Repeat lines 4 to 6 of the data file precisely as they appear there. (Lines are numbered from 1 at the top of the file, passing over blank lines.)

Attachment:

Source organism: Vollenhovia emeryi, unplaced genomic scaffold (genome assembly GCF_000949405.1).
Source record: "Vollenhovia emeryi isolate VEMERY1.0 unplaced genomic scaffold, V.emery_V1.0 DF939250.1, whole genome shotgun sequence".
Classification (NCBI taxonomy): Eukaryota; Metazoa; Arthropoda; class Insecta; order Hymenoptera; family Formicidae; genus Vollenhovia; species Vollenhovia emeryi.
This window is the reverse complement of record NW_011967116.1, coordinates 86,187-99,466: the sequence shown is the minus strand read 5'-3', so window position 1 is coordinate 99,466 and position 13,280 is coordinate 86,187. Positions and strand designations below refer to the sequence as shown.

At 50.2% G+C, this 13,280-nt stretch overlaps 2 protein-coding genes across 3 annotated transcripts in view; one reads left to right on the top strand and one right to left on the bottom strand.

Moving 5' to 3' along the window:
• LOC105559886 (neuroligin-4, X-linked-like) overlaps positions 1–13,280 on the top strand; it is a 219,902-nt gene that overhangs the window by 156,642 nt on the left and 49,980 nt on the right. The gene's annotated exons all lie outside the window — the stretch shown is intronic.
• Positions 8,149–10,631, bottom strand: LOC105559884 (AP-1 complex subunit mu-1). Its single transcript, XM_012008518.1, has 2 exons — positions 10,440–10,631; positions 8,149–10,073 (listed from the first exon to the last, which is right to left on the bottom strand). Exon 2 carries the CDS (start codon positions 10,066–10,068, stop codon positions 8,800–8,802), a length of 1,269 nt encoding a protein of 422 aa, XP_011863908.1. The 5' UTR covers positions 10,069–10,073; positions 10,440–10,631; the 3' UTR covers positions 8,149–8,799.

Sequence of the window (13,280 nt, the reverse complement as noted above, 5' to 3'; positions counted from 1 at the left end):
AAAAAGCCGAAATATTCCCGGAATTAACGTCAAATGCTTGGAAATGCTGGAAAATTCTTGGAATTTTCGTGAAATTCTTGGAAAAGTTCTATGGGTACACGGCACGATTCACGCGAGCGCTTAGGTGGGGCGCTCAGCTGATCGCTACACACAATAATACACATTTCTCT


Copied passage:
This window is the reverse complement of record NW_011967116.1, coordinates 86,187-99,466: the sequence shown is the minus strand read 5'-3', so window position 1 is coordinate 99,466 and position 13,280 is coordinate 86,187. Positions and strand designations below refer to the sequence as shown.

At 50.2% G+C, this 13,280-nt stretch overlaps 2 protein-coding genes across 3 annotated transcripts in view; one reads left to right on the top strand and one right to left on the bottom strand.

Moving 5' to 3' along the window: